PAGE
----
This month, Cayman Islands auto dealer John Felder and his Premier Automotive Export Ltd., a subsidiary of Cayman Automotive, will become the first U.S. car company to ship American-built vehicles to Cuba.
The breakthrough comes after the U.S. Department of Commerce issued a four-year license to Mr. Felder on Jan. 9 authorizing the initial shipment of a U.S.-made Nissan Leaf electric car to the Havana-based Embassy of Guyana.
Gaining entry to Cuba, the auto dealer said, “took four years, but I’m on top of the world.”
The export authorization, for Jan. 9, 2017 to Jan. 31, 2021, was granted to Mr. Felder by the department’s Bureau of Industry and Security. It specifies that the cars may not be re-exported nor ownership transferred within the country unless authorized by the U.S. government.
“I can ship as many vehicles as I want to Cuba,” Mr. Felder said, explaining that Washington still forbids trade with Havana officials “because they don’t want to support a Communist government.” He predicted this would slowly evolve as ties broadened between the two countries.
Mr. Felder said he cannot export vehicles directly from Cayman Automotive, but must use his U.S.-based subsidiary, Premier Automotive Export.
“The tax man wants his share of the revenues,” Mr. Felder said. “He has to get paid for each and every export,” roughly 6 percent of sales.
Premier Automotive Export has been sending vehicles to the Bahamas for four years. The company opened a Miami office two weeks ago in preparation for the Cuba trade, and is on the verge of launching operations in Havana.
Mr. Felder said he has employed a retired General Motors technician, to be based in Cayman, who will travel to Havana to train five Cubans to handle maintenance and repairs.
Mr. Felder did not have a specific shipping date for the vehicles, but said it is likely to be before the end of the month.
The authorization for Mr. Felder came in the wake of President Barack Obama’s re-establishment of contacts in December 2014 between Washington and Havana after 56 years of hostility.
All vehicle shipments will be to nongovernment entities in the island nation: 124 embassies, any private enterprises and non-state businesses, including U.S. companies, Mr. Felder said.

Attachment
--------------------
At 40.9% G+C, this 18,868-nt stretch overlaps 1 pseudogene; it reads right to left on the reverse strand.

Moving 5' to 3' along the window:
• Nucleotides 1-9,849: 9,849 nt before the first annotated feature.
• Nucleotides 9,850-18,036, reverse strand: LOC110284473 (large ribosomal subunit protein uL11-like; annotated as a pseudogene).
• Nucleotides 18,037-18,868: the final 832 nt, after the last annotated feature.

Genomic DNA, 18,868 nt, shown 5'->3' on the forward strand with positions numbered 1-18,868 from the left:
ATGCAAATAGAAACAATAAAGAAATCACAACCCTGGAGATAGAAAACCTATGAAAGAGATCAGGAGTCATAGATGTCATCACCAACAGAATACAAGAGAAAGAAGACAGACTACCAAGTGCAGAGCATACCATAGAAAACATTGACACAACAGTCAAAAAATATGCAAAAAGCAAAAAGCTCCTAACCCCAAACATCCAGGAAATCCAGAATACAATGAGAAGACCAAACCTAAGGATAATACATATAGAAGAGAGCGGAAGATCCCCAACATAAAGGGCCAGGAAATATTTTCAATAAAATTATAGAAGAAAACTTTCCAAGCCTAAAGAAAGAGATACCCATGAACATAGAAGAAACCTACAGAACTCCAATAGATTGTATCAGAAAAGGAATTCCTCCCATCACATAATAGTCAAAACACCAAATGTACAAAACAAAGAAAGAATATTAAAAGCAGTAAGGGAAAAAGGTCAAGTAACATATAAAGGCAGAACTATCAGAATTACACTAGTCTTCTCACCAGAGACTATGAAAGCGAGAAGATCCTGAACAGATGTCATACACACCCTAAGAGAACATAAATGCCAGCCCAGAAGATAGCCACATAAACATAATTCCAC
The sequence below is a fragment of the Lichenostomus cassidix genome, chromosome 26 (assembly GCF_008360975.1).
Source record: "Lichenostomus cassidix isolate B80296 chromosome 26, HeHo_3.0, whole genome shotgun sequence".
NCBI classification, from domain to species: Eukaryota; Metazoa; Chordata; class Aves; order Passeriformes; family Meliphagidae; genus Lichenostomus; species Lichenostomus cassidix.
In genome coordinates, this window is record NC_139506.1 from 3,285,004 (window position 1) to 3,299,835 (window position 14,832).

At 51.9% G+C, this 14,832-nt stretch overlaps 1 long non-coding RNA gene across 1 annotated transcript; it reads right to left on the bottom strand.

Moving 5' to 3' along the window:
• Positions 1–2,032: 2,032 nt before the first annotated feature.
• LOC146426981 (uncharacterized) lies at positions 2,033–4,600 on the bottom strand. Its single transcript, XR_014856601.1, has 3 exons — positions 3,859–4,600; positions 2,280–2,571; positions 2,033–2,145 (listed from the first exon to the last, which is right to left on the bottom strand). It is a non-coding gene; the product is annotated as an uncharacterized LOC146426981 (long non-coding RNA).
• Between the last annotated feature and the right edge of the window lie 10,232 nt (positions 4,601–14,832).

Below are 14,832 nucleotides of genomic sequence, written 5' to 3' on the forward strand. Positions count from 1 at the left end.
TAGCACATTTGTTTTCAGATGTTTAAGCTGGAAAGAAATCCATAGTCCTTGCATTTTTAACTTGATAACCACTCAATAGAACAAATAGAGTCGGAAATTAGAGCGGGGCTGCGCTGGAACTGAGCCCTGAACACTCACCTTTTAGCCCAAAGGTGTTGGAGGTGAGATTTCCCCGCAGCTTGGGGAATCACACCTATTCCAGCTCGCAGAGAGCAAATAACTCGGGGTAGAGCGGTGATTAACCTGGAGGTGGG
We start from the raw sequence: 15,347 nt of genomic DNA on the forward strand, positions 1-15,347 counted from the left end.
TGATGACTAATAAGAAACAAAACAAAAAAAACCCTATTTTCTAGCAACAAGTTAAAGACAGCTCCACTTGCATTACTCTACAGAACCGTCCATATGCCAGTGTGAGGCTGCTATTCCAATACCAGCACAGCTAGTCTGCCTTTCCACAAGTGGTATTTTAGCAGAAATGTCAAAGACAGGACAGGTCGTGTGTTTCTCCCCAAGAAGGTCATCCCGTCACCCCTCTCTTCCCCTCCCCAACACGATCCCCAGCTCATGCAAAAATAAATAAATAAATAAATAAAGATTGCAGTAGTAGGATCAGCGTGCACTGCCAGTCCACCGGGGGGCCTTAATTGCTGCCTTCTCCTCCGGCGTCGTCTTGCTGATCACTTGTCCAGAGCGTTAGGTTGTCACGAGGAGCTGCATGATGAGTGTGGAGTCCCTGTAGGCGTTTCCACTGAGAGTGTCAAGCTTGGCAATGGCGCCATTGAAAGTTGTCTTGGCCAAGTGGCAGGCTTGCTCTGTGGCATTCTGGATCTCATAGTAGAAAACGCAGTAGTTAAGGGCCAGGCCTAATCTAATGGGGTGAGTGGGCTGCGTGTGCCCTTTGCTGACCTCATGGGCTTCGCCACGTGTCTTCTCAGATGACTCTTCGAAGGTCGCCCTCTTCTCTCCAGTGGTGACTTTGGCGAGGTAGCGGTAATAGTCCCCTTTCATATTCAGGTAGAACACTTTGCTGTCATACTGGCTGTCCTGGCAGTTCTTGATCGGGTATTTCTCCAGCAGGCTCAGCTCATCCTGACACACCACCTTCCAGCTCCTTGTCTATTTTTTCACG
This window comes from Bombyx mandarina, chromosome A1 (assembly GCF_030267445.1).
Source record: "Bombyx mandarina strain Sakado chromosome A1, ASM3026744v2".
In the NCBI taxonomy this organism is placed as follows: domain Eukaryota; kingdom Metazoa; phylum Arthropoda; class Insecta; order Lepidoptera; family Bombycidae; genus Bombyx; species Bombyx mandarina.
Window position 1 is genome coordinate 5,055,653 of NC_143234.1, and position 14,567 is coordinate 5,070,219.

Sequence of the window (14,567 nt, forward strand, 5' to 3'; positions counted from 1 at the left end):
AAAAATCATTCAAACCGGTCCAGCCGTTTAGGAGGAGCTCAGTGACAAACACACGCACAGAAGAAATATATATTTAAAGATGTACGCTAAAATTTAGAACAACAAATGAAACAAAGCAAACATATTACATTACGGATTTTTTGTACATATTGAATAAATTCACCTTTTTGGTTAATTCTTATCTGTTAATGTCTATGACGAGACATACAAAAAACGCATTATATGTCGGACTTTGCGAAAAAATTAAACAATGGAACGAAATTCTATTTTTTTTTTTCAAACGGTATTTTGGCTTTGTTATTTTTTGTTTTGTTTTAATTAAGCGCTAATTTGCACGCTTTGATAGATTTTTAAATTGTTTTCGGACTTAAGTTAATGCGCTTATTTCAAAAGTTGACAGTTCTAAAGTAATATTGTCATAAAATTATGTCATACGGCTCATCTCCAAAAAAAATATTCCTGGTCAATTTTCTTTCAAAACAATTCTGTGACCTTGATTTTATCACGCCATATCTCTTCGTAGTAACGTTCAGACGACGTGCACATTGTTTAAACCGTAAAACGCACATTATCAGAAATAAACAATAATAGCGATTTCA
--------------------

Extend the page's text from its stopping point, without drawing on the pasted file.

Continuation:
“Marriott and Starwood hotels are there now, for example. I can’t say how many [private businesses] there are at the moment, but even their employees can buy.”
He anticipates sending two Nissans initially, and a charging station.
The license stipulates shipment of “one 2015 Nissan Leaf, 100 percent electric four-door sedan with a range of 87 miles on a single charge. The engine is 24 kilowatts and delivers 97 horsepower,” and costs US$24,850.
The document describes the station: “Clipper Creek level II charger is a 40 amp charger fitted with the J-1772 universal charging connector,” the same equipment used in Cayman’s charging stations. The license pegs the cost at US$875.
Mr. Felder has been operating George Town-based Cayman Automotive since 2005, mostly trading in U.S., Japanese and Chinese trucks and cars. In 2009 he became Cayman’s sole electric-vehicle dealer, selling the first “EV” to Camana Bay and installing almost a dozen-and-a-half charging stations across Grand Cayman, supplying the 52 electric cars on the roads.
The islands boast another 15 gas-electric hybrids.
Guyanese Ambassador to Cuba Halim Majeed thanked Mr. Felder for the initiative: “On behalf of the Government of the Cooperative Republic of Guyana, and, indeed on my own behalf, I would wish to express our gratitude to you for your perseverance in exporting to my embassy a 100 percent electric vehicle,” the ambassador wrote on Jan. 10.
Mr. Felder said he partnered with Advanced Solar Products, based in Flemington, New Jersey, to install 50 charging locations, each costing approximately US$1,000, in gas stations across Havana.
According to its website, the company has installed “over 40 megawatts of ground and roof-mounted PV [photovoltaic] systems, ranging in size from under 10 kilowatts to over 14 megawatts.”
Industry newsletter “Solar Power World” named Advance Solar Products among the top five U.S. commercial solar contractors in 2012.
“They are going into Havana next month to get operating, and will be shipping chargers next month,” Mr. Felder said, indicating the company may employ Cuban-built solar panels.
Solar and wind experiments have gained momentum in Cuba as the country has sought to reduce Venezuelan oil imports, which previously topped 40,000 barrels per day. However, Caracas has slashed shipments by 30 percent in the wake of the socialist government’s crippling economic crisis.
In a December 2014 issue of Cuba’s Granma International newspaper, Efren Marcos Espinosa, investment specialist at the Pinar del Rio electric company, said Cuba’s 4,000 solar panels each produced a peak output of 250 watts, saving approximately 8.4 million barrels of crude per year.